Association of Genetically Enhanced Lipoprotein Lipase-Mediated Lipolysis and Low-Density Lipoprotein Cholesterol-Lowering Alleles With Risk of Coronary Disease and Type 2 Diabetes.
JAMA cardiology 2018 ; 3: 957-966.
Lotta LA, Stewart ID, Sharp SJ, Day FR, Burgess S, Luan J, Bowker N, Wittemans LBL, Kerrison ND, Khaw KT, McCarthy MI, O'Rahilly S, Scott RA, Savage DB, Perry JR, Langenberg C, and Wareham NJ
PubMed ID : 30326043
PMCID : PMC6217943
Pharmacological enhancers of lipoprotein lipase (LPL) are in preclinical or early clinical development for cardiovascular prevention. Studying whether these agents will reduce cardiovascular events or diabetes risk when added to existing lipid-lowering drugs would require large outcome trials. Human genetics studies can help prioritize or deprioritize these resource-demanding endeavors.
To investigate the independent and combined associations of genetically determined differences in LPL-mediated lipolysis and low-density lipoprotein cholesterol (LDL-C) metabolism with risk of coronary disease and diabetes.
In this genetic association study, individual-level genetic data from 392 220 participants from 2 population-based cohort studies and 1 case-cohort study conducted in Europe were included. Data were collected from January 1991 to July 2018, and data were analyzed from July 2014 to July 2018.
Six conditionally independent triglyceride-lowering alleles in LPL, the p.Glu40Lys variant in ANGPTL4, rare loss-of-function variants in ANGPTL3, and LDL-C-lowering polymorphisms at 58 independent genomic regions, including HMGCR, NPC1L1, and PCSK9.
Odds ratio for coronary artery disease and type 2 diabetes.
Of the 392 220 participants included, 211 915 (54.0%) were female, and the mean (SD) age was 57 (8) years. Triglyceride-lowering alleles in LPL were associated with protection from coronary disease (approximately 40% lower odds per SD of genetically lower triglycerides) and type 2 diabetes (approximately 30% lower odds) in people above or below the median of the population distribution of LDL-C-lowering alleles at 58 independent genomic regions, HMGCR, NPC1L1, or PCSK9. Associations with lower risk were consistent in quintiles of the distribution of LDL-C-lowering alleles and 2 × 2 factorial genetic analyses. The 40Lys variant in ANGPTL4 was associated with protection from coronary disease and type 2 diabetes in groups with genetically higher or lower LDL-C. For a genetic difference of 0.23 SDs in LDL-C, ANGPTL3 loss-of-function variants, which also have beneficial associations with LPL lipolysis, were associated with greater protection against coronary disease than other LDL-C-lowering genetic mechanisms (ANGPTL3 loss-of-function variants: odds ratio, 0.66; 95% CI, 0.52-0.83; 58 LDL-C-lowering variants: odds ratio, 0.90; 95% CI, 0.89-0.91; P for heterogeneity = .009).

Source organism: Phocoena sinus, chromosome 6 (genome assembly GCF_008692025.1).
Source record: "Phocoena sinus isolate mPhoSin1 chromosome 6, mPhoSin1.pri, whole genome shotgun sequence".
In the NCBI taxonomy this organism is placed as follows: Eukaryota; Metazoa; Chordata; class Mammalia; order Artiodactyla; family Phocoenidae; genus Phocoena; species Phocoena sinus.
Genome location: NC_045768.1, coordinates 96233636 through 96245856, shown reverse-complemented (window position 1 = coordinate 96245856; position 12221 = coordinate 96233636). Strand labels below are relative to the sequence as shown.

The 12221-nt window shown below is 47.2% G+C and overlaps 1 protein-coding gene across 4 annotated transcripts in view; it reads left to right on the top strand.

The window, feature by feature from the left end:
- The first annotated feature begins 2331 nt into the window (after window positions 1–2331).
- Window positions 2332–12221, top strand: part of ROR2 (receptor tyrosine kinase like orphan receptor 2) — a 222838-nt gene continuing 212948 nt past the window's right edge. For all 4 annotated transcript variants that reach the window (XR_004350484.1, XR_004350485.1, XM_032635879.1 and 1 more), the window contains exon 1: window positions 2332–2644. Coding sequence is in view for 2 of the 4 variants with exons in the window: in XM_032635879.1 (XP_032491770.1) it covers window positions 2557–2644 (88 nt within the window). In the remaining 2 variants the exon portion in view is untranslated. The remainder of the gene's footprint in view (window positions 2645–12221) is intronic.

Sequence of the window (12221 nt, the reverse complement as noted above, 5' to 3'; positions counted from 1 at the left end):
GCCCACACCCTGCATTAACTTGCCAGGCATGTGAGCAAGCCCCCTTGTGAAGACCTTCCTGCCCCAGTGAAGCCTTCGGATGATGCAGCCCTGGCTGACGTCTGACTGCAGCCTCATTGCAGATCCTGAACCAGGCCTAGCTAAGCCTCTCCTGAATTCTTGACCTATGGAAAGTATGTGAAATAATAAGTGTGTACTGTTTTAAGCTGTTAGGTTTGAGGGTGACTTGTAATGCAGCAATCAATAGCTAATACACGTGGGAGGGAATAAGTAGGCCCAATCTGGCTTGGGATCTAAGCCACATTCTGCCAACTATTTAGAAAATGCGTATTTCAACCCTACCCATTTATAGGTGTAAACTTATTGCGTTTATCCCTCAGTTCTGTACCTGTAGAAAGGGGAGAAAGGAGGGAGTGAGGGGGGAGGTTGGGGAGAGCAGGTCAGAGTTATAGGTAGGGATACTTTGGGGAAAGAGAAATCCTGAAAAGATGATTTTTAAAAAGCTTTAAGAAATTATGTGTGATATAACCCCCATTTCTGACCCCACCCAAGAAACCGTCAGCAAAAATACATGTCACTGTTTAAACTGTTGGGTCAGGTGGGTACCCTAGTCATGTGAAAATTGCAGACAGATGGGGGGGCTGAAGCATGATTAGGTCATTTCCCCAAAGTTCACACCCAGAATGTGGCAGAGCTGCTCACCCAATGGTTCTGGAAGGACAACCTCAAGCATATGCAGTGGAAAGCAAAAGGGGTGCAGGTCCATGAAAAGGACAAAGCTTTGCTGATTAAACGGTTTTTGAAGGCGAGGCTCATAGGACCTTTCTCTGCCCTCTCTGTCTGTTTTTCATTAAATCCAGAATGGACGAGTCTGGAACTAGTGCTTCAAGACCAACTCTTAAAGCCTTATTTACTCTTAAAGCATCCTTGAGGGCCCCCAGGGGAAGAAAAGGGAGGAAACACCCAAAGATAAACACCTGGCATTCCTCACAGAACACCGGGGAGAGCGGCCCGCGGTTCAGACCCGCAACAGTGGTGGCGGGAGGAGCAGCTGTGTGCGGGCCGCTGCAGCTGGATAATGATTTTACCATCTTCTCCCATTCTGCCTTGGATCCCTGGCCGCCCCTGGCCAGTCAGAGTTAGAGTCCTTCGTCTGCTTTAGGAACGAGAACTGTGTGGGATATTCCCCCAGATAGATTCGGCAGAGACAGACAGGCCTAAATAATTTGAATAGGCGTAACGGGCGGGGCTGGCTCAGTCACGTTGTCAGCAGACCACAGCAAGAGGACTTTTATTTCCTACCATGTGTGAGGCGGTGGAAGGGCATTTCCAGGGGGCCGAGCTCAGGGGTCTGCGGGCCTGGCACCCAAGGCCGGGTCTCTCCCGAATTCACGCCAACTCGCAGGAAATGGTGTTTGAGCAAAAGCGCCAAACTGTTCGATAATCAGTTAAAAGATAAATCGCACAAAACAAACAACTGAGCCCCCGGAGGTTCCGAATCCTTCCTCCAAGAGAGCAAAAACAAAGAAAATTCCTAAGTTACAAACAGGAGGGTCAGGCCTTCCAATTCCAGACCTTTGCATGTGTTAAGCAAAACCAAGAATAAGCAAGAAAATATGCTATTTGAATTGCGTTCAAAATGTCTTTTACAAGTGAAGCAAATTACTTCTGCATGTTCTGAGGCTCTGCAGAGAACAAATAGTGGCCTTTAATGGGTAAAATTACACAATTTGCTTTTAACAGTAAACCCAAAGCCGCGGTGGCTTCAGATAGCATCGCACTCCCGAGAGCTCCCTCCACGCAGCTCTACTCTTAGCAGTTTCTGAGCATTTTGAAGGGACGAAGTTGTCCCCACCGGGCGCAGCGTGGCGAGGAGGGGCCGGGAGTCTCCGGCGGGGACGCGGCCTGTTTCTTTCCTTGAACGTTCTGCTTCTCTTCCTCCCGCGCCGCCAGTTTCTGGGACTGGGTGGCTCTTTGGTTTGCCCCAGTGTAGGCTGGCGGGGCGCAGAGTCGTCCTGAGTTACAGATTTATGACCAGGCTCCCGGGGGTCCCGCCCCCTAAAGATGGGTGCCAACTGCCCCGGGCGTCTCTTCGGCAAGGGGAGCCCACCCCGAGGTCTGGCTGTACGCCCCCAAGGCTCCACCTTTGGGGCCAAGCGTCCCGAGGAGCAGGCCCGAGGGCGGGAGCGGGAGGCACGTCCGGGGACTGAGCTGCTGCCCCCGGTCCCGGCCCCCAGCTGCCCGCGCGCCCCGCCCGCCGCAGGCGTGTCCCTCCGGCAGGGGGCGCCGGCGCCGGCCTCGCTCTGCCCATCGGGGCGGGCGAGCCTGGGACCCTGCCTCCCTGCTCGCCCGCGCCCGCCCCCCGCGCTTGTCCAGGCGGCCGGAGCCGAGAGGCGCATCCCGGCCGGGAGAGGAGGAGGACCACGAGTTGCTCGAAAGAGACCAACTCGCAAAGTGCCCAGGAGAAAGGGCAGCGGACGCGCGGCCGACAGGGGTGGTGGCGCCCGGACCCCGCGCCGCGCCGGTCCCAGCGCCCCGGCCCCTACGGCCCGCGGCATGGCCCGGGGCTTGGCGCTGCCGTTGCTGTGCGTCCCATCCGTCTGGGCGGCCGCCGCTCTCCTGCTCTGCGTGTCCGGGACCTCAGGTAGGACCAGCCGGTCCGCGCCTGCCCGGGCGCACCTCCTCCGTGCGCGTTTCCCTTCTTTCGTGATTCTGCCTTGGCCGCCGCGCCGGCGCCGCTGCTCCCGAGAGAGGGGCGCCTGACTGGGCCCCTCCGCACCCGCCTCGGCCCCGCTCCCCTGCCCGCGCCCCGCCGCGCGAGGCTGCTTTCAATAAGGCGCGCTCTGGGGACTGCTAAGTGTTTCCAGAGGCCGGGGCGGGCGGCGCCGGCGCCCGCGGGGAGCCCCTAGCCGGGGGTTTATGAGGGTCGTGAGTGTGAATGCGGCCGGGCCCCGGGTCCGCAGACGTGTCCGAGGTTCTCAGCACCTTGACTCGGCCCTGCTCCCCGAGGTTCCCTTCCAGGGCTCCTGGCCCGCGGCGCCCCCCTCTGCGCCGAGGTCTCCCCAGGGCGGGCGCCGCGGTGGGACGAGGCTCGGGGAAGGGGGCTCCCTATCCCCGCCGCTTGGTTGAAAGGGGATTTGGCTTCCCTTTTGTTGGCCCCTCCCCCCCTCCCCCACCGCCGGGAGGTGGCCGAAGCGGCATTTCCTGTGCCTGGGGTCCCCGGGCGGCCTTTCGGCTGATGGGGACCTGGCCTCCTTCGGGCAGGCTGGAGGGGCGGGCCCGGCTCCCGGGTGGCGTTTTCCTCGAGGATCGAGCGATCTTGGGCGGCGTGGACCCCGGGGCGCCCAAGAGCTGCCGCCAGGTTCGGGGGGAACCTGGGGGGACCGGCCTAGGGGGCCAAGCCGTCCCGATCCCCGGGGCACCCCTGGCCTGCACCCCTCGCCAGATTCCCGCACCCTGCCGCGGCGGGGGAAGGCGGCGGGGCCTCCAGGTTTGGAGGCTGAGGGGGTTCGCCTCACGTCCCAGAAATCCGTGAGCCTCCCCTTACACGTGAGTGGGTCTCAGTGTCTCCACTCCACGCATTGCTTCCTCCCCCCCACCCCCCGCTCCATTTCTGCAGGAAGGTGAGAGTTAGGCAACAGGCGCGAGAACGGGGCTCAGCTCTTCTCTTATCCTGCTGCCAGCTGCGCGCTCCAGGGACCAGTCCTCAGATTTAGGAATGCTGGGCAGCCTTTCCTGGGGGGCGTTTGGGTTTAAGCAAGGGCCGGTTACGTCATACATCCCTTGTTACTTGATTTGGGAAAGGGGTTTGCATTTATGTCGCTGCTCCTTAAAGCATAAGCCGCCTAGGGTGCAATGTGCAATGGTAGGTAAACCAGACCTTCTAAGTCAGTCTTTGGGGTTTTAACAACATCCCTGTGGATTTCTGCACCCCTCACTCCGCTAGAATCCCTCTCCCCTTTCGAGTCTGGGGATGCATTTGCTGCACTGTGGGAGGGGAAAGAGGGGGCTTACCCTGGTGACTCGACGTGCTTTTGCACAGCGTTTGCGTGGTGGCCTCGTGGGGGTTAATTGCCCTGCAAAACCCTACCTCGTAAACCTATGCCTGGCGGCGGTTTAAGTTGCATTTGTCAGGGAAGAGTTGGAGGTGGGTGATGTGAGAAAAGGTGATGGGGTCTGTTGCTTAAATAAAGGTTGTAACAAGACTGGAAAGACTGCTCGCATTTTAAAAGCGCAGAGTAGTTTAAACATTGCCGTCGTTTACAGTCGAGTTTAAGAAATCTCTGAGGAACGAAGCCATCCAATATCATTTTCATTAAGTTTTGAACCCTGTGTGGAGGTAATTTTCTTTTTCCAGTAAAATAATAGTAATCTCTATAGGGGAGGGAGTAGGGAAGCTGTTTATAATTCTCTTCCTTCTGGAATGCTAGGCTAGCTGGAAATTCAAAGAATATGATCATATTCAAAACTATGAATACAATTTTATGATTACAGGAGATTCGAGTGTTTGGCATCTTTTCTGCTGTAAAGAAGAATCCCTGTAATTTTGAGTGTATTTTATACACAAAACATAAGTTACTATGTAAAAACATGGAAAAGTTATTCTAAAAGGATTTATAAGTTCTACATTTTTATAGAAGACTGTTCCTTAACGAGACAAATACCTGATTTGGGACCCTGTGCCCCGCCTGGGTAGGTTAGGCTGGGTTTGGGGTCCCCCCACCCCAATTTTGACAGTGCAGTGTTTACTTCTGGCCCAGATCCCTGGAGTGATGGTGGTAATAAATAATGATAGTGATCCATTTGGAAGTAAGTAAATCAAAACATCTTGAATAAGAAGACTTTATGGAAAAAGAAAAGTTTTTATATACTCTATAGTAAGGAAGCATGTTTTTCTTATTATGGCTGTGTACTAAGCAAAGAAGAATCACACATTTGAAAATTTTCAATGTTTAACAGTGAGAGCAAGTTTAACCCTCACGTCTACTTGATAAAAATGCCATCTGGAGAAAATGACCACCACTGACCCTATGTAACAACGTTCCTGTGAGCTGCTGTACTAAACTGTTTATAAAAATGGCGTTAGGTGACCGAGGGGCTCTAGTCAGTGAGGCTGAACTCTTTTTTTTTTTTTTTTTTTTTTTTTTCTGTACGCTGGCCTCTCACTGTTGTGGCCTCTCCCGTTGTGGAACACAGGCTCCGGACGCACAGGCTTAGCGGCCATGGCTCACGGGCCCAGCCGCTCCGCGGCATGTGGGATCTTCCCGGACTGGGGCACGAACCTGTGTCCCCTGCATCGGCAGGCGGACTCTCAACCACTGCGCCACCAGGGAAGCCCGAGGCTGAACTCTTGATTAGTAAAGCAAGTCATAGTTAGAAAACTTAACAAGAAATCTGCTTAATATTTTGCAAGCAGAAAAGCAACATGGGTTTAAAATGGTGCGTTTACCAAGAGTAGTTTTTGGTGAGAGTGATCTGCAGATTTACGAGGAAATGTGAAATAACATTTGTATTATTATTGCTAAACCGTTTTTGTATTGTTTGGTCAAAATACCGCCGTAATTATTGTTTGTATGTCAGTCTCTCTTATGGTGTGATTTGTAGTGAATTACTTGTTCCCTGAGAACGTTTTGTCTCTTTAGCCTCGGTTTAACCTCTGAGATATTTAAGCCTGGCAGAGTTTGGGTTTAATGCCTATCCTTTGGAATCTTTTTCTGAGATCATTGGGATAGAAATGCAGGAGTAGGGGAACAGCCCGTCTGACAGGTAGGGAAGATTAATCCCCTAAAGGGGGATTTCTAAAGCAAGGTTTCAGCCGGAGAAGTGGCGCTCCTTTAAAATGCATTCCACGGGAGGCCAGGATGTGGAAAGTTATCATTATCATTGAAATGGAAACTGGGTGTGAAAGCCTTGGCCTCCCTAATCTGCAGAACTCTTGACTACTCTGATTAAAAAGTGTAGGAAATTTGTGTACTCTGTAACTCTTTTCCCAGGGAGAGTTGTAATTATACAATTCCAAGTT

Triglyceride-lowering alleles in the LPL pathway are associated with lower risk of coronary disease and type 2 diabetes independently of LDL-C-lowering genetic mechanisms. These findings provide human genetics evidence to support the development of agents that enhance LPL-mediated lipolysis for further clinical benefit in addition to LDL-C-lowering therapy.